This time it will be different: are the robots really coming for your job?
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For certain tasks, AI outclasses experts. But the question is whether AI will be used as a replacement or in addition to work, writes UNSW Business School’s Frederik Anseel
The fact that screenwriters are striking in Hollywood is not big news, but their package of demands is striking. One of their points of contention is that 'only humans and not AI chatbots should write or rewrite literary material'.
Robots taking your job. The idea is as old as robots themselves. In front of me is a nice collage from Der Spiegel. The robot job robbery was predicted on the cover of the German magazine in 1964, in 1978 and again in 2017. Even the economist John Keynes predicted that his grandchildren would only work 15 hours a week because of technological progress.
In the ultimate robot cartoon 'WALL-E' people have short fingers, short legs and no neck. After all, they have nothing to do; even tennis and golf are played by robots. Writing this from under my sofa blanket, I personally would not say no to a world of hedonism and laziness, but feel free to replace my preference for laziness with in-depth philosophical conversations and cultural enrichment for all I care. The point is – it ain't gonna happen.
As Carmen Reinhart famously quipped, more money has been lost because of four words than at the point of a gun. Those words are "This time is different.” When it comes to the future of work, will this time be different after all? A few fundamental fallacies lie at the basis of robot doom thinking. The main one is that in the world there is such a thing as a fixed amount of labour. If a robot takes over a job, that job will disappear and there will be less work left for people to perform. Throughout history, quite a few people believe in the idea of a fixed amount of labour. It explains why people are afraid of migration ("they come here to take away our jobs") or why we think it is good that people should retire at 65 ("make way for the next generation").
That does not mean, of course, that no jobs are disappearing. Of course, they do. Compare a typical office environment to that of 60 years ago and you will hardly see typists, clerks or secretaries anymore. I'm not even talking about how unrecognisable a car factory has become. The fallacy is not that jobs are disappearing, but that jobs that we cannot yet imagine are constantly being created. I challenge you to explain to someone from the 80s what a social media influencer does. New needs create new work. Because people want to get ahead, are status-oriented and competitive, new needs are always emerging. It’s called hedonic adaptation.
Beware doomsday predictions
But isn't it different this time? This time, not only routine jobs are under threat. That was the prediction ten years ago: routine jobs would disappear, but jobs based on social skills, creativity and expertise were safe. Let that be precisely the type of tasks in which artificial intelligence (AI) is particularly good. AI is creative, chatters and argues vehemently, it's truly a delight to see. And once connected to the internet, the expertise and resulting creativity is inexhaustible. The Hollywood screenwriters may be right. AI is already taking over tasks at work and it is white collar jobs that are under threat.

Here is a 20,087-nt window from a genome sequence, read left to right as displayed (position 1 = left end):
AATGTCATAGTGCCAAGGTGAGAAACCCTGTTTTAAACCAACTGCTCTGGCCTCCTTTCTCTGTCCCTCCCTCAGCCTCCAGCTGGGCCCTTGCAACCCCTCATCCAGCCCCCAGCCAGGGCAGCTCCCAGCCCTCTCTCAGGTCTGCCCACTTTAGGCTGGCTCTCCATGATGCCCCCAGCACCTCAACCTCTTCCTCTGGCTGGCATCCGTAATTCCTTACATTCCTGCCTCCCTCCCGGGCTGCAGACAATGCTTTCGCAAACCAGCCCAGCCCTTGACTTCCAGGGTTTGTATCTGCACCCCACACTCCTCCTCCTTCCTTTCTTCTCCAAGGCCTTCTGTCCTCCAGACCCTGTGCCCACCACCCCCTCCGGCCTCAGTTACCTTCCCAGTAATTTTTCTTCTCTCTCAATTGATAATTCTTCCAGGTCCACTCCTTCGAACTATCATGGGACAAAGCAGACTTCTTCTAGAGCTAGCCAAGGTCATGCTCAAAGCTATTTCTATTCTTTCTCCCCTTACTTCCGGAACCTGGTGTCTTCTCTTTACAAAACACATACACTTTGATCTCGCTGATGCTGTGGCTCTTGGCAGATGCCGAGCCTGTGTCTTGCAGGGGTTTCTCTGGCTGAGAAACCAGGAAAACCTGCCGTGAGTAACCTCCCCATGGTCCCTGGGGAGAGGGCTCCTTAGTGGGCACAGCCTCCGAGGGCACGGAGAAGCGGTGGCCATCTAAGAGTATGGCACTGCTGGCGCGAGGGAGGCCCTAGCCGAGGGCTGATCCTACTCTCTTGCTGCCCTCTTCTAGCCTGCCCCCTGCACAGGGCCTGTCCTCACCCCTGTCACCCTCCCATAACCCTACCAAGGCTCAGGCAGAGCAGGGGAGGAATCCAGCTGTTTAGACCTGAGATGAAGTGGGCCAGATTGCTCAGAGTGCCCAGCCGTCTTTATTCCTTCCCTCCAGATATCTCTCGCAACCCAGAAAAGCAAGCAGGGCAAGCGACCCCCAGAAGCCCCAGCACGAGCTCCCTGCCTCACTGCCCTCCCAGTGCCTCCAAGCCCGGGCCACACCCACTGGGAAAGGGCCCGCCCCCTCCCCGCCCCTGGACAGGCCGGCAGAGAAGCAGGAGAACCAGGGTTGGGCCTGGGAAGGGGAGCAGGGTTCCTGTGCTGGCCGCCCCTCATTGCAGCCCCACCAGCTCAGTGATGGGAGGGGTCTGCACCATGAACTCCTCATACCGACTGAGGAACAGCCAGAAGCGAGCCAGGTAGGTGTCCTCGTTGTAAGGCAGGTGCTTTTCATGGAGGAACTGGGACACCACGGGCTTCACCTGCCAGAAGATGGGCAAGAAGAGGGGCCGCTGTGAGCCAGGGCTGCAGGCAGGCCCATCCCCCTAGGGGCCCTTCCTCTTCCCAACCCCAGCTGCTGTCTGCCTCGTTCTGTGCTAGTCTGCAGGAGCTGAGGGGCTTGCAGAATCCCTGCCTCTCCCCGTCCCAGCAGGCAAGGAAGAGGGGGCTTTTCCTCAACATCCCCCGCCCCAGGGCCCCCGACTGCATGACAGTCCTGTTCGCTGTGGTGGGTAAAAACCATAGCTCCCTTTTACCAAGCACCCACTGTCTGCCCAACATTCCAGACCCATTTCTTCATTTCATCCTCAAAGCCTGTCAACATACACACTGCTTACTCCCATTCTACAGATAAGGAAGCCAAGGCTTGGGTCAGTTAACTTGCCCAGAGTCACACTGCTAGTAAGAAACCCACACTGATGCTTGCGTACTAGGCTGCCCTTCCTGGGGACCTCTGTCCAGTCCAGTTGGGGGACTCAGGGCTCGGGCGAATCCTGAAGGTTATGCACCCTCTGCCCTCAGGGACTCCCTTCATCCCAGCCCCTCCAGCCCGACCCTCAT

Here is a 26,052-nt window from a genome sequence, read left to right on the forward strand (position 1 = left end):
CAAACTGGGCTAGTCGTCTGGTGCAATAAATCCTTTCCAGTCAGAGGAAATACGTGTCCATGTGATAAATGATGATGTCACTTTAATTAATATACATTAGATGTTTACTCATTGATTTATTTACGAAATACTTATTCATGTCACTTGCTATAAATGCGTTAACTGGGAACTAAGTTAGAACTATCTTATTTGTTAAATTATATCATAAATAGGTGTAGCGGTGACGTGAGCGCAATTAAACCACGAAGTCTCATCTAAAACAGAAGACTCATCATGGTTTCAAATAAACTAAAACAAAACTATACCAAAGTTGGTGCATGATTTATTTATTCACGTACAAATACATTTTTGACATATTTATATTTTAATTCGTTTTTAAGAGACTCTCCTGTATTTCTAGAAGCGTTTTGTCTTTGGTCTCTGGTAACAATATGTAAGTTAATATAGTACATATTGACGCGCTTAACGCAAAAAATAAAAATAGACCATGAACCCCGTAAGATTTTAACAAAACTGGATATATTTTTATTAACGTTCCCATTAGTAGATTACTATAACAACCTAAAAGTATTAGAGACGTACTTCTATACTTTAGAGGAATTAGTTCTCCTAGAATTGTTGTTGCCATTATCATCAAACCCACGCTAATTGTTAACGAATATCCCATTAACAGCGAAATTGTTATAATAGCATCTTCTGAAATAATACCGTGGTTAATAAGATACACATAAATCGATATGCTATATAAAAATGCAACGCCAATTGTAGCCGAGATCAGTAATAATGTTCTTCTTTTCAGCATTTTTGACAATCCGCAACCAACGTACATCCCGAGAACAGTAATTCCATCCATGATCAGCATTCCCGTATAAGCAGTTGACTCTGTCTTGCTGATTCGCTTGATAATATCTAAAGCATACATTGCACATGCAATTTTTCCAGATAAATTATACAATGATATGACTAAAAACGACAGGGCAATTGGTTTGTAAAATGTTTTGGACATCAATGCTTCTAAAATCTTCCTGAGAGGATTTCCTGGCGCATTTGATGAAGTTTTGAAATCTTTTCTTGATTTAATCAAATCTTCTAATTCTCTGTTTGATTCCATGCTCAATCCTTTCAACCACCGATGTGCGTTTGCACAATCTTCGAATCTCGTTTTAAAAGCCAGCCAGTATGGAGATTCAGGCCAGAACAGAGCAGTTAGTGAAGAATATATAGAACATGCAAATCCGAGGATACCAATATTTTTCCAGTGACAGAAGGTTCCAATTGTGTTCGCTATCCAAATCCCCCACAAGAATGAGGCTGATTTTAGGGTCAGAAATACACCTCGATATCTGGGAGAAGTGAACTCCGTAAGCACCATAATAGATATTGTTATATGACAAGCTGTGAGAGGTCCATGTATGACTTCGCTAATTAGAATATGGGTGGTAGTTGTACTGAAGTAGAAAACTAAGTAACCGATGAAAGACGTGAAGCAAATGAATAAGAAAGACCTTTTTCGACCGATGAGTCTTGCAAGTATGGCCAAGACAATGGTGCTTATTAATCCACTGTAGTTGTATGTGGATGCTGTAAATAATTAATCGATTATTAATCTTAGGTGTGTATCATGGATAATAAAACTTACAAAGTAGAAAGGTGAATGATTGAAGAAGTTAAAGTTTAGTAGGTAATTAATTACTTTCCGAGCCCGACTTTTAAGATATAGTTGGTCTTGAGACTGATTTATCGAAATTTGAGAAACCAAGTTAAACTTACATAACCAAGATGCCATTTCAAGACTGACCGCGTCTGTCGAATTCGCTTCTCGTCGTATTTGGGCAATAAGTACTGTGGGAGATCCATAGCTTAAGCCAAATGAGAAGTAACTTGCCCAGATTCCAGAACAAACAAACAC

Let’s call a spade a spade. For certain tasks, AI outclasses all the experts. That means it's going to be damn hard for a group of people if they don't adapt quickly. But it can also be a source of productivity. The question is whether AI will be used as a replacement or in addition. Let me give a recent example from the medical industry. Mammograms are usually analysed by two doctors. But a new study found using one doctor with AI assistance detected 20 per cent more cancers and reduced the workload by 44 per cent. However, another study found that, while AI was more accurate than two-thirds of radiologists, when radiologists had AI help their diagnoses did not improve. Why? Humans ignored the AI’s advice when it conflicted with their views.
Making predictions about jobs disappearing is like crystal ball gazing. The British journalist Martin Wolf compares it to someone who tries to predict the influence of the printing press on the back of an envelope in 1455.
Beware of doomsday predictions such as the 2013 Oxford study that predicted that 47 percent of all jobs would disappear. Ten years later, global unemployment is extremely low. The countries with the highest levels of automation and robots, such as Japan, Singapore and South Korea, have good employment rates, with no decline in job satisfaction. Bring on the AI robots, I embrace them with a thousand arms. Famous last words, I know.
Frederik Anseel is Professor of Management and Senior Deputy Dean (Academic) at UNSW Business School. His research focuses on the motivational micro-foundations of how people contribute to organisational success. For more information, please contact Prof. Anseel directly. A version of this post was first published in De Tijd.